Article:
BACKGROUND AND PURPOSE - Exposure of animals for a few hours to moderate hypoxia confers relative protection against subsequent ischemic brain damage. This phenomenon, known as hypoxic preconditioning, depends on new RNA and protein synthesis, but its molecular mechanisms are poorly understood. Increased expression of IL-6 is evident, particularly in the lungs of animals subjected to hypoxic preconditioning. Stanniocalcin-1 (STC-1) is a 56-kDa homodimeric glycoprotein originally discovered in bony fish, where it regulates calcium/phosphate homeostasis and protects against toxic hypercalcemia. We originally reported expression of mammalian STC-1 in brain neurons and showed that STC-1 guards neurons against hypercalcemic and hypoxic damage. METHODS - We treated neural Paju cells with IL-6 and measured the induction of STC-1 mRNA. In addition, we quantified the effect of hypoxic preconditioning on Stc-1 mRNA levels in brains of wild-type and IL-6 deficient mice. Furthermore, we monitored the Stc-1 response in brains of wild-type and transgenic mice, overexpressing IL-6 in the astroglia, before and after induced brain injury. RESULTS - Hypoxic preconditioning induced an upregulated expression of Stc-1 in brains of wild-type but not of IL-6-deficient mice. Induced brain injury elicited a stronger STC-1 response in brains of transgenic mice, with targeted astroglial IL-6 expression, than in brains of wild-type mice. Moreover, IL-6 induced STC-1 expression via MAPK signaling in neural Paju cells. CONCLUSION - These findings indicate that IL-6-mediated expression of STC-1 is one molecular mechanism of hypoxic preconditioning-induced tolerance to brain ischemia. © 2007 American Heart Association, Inc.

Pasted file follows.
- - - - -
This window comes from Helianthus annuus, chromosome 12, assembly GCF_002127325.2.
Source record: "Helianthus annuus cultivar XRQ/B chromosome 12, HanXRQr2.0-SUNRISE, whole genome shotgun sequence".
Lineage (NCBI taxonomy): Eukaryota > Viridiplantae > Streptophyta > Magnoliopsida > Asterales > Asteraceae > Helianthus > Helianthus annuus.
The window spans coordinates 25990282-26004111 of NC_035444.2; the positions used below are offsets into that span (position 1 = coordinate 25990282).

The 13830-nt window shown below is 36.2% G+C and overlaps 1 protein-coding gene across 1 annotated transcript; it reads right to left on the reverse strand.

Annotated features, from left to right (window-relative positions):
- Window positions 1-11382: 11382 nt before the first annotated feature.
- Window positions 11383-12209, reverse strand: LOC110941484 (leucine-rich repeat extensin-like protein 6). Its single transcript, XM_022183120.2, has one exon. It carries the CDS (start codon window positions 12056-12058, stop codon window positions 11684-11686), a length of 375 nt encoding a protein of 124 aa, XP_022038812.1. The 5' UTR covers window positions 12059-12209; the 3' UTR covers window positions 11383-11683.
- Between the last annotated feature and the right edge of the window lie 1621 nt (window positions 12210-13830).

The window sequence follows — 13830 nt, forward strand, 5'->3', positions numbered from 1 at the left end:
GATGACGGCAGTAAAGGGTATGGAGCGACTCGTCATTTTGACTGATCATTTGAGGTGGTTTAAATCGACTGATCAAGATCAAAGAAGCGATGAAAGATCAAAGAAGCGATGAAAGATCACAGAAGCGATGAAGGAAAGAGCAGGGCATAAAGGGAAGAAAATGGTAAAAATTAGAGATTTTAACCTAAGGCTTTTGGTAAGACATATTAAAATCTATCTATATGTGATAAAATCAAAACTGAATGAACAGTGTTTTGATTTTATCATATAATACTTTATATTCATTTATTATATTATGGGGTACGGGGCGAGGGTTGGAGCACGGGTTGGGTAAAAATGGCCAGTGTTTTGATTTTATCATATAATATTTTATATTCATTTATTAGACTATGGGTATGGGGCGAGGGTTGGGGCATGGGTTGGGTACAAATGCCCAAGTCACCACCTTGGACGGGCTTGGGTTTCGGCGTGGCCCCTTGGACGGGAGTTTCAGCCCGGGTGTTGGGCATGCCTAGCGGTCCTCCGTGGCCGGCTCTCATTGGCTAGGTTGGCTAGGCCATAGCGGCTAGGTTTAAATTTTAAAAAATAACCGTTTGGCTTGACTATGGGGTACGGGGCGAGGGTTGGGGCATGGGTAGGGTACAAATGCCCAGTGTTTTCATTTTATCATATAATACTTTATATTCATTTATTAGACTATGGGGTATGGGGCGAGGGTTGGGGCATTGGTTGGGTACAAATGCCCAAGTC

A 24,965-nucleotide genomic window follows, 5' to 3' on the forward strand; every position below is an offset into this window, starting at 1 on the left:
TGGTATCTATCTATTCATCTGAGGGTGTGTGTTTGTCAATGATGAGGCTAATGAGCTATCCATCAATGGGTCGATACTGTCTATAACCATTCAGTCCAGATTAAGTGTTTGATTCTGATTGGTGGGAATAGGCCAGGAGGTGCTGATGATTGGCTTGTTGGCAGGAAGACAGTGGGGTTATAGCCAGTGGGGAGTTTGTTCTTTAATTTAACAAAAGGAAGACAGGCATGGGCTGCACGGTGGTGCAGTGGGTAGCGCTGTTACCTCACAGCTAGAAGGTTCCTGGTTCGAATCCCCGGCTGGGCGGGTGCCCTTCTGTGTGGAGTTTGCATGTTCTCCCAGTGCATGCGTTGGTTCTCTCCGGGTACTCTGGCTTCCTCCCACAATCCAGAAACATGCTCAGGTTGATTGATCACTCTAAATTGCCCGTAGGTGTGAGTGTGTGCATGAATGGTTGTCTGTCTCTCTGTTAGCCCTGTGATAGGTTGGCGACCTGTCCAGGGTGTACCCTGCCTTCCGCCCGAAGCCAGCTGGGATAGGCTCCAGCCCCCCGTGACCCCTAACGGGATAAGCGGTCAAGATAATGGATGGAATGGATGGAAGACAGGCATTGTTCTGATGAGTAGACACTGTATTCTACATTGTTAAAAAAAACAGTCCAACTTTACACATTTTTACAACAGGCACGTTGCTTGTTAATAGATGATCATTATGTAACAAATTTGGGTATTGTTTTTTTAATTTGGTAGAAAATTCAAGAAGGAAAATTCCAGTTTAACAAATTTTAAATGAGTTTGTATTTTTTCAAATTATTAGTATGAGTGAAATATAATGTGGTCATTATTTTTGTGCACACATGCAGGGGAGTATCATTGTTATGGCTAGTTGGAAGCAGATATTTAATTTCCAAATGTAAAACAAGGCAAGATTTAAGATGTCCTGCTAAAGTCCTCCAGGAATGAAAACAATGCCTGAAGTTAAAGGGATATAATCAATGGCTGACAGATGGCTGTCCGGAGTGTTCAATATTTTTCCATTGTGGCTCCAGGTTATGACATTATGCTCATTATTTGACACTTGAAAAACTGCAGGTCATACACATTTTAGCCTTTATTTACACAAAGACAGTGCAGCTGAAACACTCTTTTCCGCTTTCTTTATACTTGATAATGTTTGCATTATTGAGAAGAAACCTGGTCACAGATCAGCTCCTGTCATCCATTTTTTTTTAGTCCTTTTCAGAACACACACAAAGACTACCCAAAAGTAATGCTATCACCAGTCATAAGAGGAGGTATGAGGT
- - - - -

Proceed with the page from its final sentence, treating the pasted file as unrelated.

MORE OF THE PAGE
|Publication status||Published - 1 Mar 2007|